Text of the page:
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1969 Horatio Alger Award Winner

Ronald Reagan*

Fortieth President of the United States

"Life begins when you begin to serve."

Born in 1911 in Tampico, Illinois, Ronald Reagan was the son of a second generation Irish shoe salesman. His father was an alcoholic who lost his job on Christmas Eve, at the onset of the Depression, and struggled thereafter to support his family. His mother, a pious woman of Scotch and English descent, was known for her service to the less fortunate, and often visited the county jail to sing hymns and read the Bible to prisoners.

The family, which moved from place to place as the elder Reagan sought work, never owned a home of their own. Reagan worked at odd jobs to save money for college, served as student body president, and excelled in sports and the high school drama club. At Eureka College, he studied sociology and economics, returning home each summer to work as a lifeguard at the local pool.

After college, he became a baseball announcer for the Chicago Cubs at WHO radio in Des Moines. While traveling with the Cubs in California, he took a screen test, which led to a seven-year contract with Warner Brothers. He starred in Love Is in the Air in 1937, and made 19 films over the next two years. When the United States entered World War II, Reagan joined the Army Air Corps, and was assigned to a unit making training films. Returning to the movies after the war, he was cast as the leading man in 50 films. During that time, he served on the board of the Screen Actors Guild for 22 years and was president of the union from 1947 to 1952.

Reagan won national political prominence with a televised speech supporting Republican candidate Barry Goldwater in the 1964 election. In 1966, he won his own election and became governor of California. He was reelected in 1970. As governor, Reagan gained a national reputation as an executive who fought hard for his point of view, but was willing to compromise. He won the Republican nomination for the presidency in 1980 and soundly defeated incumbent Democrat Jimmy Carter. He was reelected in 1984 in a landslide victory.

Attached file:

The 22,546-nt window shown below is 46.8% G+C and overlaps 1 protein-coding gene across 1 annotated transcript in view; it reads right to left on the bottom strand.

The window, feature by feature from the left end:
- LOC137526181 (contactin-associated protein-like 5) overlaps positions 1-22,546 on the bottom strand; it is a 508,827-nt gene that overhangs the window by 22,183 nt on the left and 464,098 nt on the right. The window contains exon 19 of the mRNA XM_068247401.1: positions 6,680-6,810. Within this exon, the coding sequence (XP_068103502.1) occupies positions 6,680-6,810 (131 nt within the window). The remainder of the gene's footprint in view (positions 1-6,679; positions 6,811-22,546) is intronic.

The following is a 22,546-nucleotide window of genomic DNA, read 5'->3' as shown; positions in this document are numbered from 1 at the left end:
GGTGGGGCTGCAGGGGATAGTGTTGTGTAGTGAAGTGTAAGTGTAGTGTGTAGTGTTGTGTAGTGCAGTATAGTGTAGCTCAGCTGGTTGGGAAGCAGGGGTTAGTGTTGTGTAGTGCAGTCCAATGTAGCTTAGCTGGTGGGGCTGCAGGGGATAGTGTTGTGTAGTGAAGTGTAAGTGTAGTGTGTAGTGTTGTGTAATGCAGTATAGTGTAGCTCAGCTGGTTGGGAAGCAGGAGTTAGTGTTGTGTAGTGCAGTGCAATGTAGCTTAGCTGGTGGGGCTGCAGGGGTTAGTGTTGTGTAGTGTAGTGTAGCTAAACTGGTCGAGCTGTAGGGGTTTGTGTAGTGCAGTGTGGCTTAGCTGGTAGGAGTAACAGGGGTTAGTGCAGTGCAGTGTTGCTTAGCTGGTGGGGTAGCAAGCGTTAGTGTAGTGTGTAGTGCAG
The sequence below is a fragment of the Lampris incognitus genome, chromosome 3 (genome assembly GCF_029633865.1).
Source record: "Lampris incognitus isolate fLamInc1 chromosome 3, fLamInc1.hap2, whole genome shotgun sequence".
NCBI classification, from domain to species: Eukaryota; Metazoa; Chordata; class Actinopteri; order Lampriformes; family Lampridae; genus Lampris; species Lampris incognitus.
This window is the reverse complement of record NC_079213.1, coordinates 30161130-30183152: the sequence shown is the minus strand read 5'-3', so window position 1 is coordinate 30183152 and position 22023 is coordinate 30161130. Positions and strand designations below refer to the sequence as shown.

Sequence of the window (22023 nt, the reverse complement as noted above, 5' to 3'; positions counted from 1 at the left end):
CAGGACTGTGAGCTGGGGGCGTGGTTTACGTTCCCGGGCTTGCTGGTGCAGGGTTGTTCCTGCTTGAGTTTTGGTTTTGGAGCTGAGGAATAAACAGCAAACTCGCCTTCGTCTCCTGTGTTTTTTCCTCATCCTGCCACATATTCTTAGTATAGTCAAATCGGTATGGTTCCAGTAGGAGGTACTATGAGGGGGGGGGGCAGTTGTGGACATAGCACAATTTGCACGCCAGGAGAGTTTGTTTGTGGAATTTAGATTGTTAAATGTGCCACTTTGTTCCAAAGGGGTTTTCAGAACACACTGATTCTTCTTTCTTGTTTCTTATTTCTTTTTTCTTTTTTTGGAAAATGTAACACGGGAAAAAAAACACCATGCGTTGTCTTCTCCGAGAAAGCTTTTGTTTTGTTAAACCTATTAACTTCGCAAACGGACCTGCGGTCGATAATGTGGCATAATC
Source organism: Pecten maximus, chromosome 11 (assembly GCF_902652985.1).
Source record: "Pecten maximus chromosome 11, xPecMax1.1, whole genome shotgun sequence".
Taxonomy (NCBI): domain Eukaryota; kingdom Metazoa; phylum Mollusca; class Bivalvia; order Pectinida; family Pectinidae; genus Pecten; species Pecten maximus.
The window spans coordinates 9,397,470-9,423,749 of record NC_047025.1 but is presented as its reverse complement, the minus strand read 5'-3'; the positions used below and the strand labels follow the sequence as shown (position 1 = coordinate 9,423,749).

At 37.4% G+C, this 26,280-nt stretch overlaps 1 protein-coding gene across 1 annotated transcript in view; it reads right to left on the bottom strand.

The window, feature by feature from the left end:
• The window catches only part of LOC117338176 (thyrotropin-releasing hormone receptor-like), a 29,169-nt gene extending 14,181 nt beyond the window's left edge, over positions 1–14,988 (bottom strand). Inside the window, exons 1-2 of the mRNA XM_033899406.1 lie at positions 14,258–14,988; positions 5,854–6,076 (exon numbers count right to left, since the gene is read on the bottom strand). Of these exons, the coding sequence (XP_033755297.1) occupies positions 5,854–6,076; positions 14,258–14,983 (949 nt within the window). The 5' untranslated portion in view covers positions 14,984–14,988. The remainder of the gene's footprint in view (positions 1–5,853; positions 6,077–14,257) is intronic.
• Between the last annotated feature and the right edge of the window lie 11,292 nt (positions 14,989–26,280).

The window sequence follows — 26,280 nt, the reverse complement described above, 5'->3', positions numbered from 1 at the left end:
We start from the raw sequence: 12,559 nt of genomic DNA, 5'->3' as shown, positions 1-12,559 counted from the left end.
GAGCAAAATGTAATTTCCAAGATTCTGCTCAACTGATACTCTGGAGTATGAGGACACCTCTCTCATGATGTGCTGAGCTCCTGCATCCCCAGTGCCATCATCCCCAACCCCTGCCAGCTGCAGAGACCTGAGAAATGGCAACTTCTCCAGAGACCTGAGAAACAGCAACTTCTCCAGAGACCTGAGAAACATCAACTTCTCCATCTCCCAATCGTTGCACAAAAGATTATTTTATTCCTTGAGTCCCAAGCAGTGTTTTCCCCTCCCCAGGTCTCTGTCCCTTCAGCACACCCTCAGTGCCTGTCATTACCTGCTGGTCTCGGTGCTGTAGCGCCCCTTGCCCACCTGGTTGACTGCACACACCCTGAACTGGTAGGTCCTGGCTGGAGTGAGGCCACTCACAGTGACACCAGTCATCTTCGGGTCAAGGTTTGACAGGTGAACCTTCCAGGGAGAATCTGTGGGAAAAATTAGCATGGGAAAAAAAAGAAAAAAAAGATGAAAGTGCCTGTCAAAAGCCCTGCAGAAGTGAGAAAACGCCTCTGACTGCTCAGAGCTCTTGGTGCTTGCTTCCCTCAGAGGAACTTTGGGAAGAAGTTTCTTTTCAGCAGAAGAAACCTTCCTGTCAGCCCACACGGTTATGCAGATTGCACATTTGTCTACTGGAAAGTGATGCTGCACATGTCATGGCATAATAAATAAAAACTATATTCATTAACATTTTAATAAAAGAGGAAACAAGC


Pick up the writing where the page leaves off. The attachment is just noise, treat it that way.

He began his presidency with the release of the American hostages in Iran and is credited with ending the Cold War with communism. When he left office in 1989, his approval rating was the highest final rating of any U. S. president since World War II.

In the summer of 1989, Reagan received an honorary knighthood from Queen Elizabeth. In November 1991, the Ronald Reagan Library and Center for Public Affairs opened in Simi Valley, California. Three years later, Reagan announced that he had Alzheimer's disease. He died 10 years later, in 2004, at the age of 93.

Espousing the rights and responsibilities of the individual and promoting the return to "traditional values," Reagan was often credited with restoring America's pride and rebuilding a spirit of patriotism. "Don't let anyone tell you that America's best days are behind us-that the American spirit has been vanquished," he said in a 1982 State of the Union message. "We've seen it triumph too often in our lives to stop believing in it now."

* Deceased